Some US$3 million will be injected to poor college students in the Ningxia Hui Autonomous Region, and Shaanxi, Qinghai, Sichuan and Hunan provinces.
Ten universities will be selected after evaluation by regional education administrations. They will then define the number of students eligible for help.
"The money, allocated by the Ford Foundation, is expected to help support cash-strapped students," said the foundation's representative Andrew Watson, yesterday in Beijing.
Sources from the Ministry of Education said more than 19 million students are attending colleges. Some 20 percent of these students have financial difficulties.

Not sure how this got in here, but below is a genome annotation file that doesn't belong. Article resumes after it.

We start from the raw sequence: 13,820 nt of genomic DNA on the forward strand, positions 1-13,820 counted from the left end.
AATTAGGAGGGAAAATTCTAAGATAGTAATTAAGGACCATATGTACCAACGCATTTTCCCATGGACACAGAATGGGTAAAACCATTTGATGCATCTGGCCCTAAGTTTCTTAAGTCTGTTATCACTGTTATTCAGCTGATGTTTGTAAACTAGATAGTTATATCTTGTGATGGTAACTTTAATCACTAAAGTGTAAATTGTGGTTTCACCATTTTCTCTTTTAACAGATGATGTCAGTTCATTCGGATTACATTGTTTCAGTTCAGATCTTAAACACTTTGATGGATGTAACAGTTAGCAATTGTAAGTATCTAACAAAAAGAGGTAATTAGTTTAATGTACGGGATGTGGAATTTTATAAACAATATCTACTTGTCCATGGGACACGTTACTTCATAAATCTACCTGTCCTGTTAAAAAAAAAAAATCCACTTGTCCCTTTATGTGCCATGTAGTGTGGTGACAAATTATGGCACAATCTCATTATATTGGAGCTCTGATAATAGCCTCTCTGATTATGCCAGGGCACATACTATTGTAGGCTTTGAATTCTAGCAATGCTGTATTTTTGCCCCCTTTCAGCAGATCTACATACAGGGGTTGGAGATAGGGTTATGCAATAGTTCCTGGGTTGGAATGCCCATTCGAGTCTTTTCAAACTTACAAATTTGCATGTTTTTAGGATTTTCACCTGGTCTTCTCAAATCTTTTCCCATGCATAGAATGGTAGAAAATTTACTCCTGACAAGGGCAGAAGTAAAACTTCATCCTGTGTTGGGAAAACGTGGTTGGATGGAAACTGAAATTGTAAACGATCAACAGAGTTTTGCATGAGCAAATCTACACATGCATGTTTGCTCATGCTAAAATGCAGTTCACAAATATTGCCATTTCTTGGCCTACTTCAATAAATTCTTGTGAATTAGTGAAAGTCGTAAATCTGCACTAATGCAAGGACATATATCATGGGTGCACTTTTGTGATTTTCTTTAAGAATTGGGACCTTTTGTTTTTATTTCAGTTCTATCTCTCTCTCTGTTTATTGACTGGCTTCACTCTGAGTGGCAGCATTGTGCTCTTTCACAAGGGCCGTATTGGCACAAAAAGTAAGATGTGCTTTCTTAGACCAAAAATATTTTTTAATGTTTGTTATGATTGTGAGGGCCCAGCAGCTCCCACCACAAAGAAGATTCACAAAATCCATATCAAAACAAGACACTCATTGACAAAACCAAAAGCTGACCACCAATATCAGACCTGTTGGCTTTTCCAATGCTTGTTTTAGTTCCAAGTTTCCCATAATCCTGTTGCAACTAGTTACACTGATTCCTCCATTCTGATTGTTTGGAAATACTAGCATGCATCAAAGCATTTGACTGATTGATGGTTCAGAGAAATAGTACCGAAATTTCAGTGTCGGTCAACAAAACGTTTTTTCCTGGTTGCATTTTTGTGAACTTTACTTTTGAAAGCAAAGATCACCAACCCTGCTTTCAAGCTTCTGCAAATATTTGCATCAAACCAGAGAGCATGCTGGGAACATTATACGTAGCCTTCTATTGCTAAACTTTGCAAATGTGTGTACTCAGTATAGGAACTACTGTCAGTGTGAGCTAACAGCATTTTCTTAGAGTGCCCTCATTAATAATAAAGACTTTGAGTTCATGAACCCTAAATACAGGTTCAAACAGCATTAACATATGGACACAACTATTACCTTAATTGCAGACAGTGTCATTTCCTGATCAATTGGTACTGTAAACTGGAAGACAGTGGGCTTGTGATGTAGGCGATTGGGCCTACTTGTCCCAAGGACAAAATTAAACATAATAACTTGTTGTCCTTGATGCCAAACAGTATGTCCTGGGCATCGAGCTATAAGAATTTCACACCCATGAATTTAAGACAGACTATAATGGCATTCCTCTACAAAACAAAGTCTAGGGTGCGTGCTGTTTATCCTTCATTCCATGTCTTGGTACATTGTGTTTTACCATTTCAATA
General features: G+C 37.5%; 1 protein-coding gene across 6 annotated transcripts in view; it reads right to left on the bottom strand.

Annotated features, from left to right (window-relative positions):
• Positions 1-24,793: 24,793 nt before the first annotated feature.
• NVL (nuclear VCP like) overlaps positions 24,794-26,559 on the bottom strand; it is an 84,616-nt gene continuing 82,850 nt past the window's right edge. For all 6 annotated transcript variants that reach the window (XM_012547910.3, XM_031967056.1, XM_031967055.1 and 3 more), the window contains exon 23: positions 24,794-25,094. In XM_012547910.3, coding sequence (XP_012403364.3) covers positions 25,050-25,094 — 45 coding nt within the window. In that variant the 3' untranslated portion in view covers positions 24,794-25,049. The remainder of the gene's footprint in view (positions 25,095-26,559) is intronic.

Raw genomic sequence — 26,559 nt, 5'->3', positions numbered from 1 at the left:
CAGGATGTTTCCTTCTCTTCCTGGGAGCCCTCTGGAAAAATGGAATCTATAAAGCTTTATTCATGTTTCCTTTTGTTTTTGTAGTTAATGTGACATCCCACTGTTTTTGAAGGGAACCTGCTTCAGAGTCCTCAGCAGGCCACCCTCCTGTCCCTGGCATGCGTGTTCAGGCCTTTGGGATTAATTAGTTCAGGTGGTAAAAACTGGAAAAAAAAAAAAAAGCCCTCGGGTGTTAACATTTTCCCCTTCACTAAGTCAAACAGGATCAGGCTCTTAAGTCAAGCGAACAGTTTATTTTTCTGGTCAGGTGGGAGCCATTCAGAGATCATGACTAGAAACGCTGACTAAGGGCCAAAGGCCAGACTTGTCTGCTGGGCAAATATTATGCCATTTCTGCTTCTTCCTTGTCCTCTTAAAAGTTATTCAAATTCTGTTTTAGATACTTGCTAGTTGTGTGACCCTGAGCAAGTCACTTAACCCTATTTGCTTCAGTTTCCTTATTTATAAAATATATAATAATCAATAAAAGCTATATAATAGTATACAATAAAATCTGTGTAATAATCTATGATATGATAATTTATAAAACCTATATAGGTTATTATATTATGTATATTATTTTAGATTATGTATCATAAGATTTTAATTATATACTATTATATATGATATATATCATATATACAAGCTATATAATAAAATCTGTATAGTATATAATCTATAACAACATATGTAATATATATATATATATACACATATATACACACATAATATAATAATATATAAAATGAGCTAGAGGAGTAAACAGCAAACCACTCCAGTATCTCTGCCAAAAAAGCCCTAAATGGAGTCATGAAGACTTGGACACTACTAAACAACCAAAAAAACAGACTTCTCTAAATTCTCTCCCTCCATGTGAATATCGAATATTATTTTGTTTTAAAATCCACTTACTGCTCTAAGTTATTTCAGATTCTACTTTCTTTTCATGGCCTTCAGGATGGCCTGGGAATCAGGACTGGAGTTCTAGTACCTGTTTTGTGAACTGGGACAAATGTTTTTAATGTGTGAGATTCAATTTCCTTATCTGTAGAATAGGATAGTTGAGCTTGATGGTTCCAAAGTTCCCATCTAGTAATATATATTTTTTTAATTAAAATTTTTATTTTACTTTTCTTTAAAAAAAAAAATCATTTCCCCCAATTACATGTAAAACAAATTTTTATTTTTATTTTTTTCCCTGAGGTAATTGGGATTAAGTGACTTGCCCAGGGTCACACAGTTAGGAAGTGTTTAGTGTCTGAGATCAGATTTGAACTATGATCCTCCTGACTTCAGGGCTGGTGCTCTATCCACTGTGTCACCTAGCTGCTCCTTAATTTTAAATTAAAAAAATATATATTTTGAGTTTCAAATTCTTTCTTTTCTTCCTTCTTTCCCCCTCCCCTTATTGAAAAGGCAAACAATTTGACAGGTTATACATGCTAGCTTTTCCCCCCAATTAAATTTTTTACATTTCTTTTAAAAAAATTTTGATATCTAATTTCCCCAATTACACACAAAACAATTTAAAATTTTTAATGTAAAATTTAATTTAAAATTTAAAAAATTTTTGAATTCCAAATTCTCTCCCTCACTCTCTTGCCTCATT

"Financially-burdened students are not only poor financially, but also weak in learning English and computer skills, as they come from landlocked and remote areas. Moreover, they are prone to be shy and fearful of others from the cities, which can hinder their sense of well-being and confidence," said an official of the ministry, who declined to be named.
The country has implemented several methods over the past few years, such as loans, subsidies, tuition-exemption, or providing students with out-of-class odd jobs to help them earn money.
Liu Yan, a cash-strapped girl from Southwest China's Guizhou Province, graduated from Huazhong Agriculture University, thanks to the country's loaning-for-study system. She said: "I think it is important to work out a good way to aid more poor students, both financially and psychologically."
Cen Daoquan, a teacher from Shaanxi Technology College, said his college will surely apply for the Ford Foundation's assistance.
(China Daily May 11, 2005)